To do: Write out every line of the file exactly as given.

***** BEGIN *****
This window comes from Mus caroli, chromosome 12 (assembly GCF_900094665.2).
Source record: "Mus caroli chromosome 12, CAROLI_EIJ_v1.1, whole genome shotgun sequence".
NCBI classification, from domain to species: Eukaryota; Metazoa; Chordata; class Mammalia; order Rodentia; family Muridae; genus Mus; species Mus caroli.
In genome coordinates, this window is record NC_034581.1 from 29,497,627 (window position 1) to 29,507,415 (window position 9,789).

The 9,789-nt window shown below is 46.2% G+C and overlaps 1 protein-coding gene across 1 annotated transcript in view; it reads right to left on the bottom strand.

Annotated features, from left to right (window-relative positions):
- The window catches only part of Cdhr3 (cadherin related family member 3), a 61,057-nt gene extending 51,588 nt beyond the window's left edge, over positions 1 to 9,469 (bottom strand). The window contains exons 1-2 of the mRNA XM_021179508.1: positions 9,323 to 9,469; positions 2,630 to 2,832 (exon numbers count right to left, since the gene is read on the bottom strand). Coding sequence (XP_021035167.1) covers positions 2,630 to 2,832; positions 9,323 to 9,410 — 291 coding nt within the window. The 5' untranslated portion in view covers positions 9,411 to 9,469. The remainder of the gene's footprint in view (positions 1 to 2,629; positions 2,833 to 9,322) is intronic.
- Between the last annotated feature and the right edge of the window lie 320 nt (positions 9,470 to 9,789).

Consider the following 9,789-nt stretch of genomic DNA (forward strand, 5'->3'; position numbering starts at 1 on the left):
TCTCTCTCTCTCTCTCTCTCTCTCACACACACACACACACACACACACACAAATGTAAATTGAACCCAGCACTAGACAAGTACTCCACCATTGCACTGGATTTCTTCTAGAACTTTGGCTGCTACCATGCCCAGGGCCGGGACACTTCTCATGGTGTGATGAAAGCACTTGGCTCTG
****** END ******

This window comes from Mus caroli, chromosome 12 (assembly GCF_900094665.2).
Source record: "Mus caroli chromosome 12, CAROLI_EIJ_v1.1, whole genome shotgun sequence".
NCBI classification, from domain to species: Eukaryota; Metazoa; Chordata; class Mammalia; order Rodentia; family Muridae; genus Mus; species Mus caroli.
In genome coordinates, this window is record NC_034581.1 from 29,497,627 (window position 1) to 29,507,415 (window position 9,789).

The 9,789-nt window shown below is 46.2% G+C and overlaps 1 protein-coding gene across 1 annotated transcript in view; it reads right to left on the bottom strand.

Annotated features, from left to right (window-relative positions):
- The window catches only part of Cdhr3 (cadherin related family member 3), a 61,057-nt gene extending 51,588 nt beyond the window's left edge, over positions 1 to 9,469 (bottom strand). The window contains exons 1-2 of the mRNA XM_021179508.1: positions 9,323 to 9,469; positions 2,630 to 2,832 (exon numbers count right to left, since the gene is read on the bottom strand). Coding sequence (XP_021035167.1) covers positions 2,630 to 2,832; positions 9,323 to 9,410 — 291 coding nt within the window. The 5' untranslated portion in view covers positions 9,411 to 9,469. The remainder of the gene's footprint in view (positions 1 to 2,629; positions 2,833 to 9,322) is intronic.
- Between the last annotated feature and the right edge of the window lie 320 nt (positions 9,470 to 9,789).

Consider the following 9,789-nt stretch of genomic DNA (forward strand, 5'->3'; position numbering starts at 1 on the left):
TCTCTCTCTCTCTCTCTCTCTCTCACACACACACACACACACACACACACAAATGTAAATTGAACCCAGCACTAGACAAGTACTCCACCATTGCACTGGATTTCTTCTAGAACTTTGGCTGCTACCATGCCCAGGGCCGGGACACTTCTCATGGTGTGATGAAAGCACTTGGCTCTG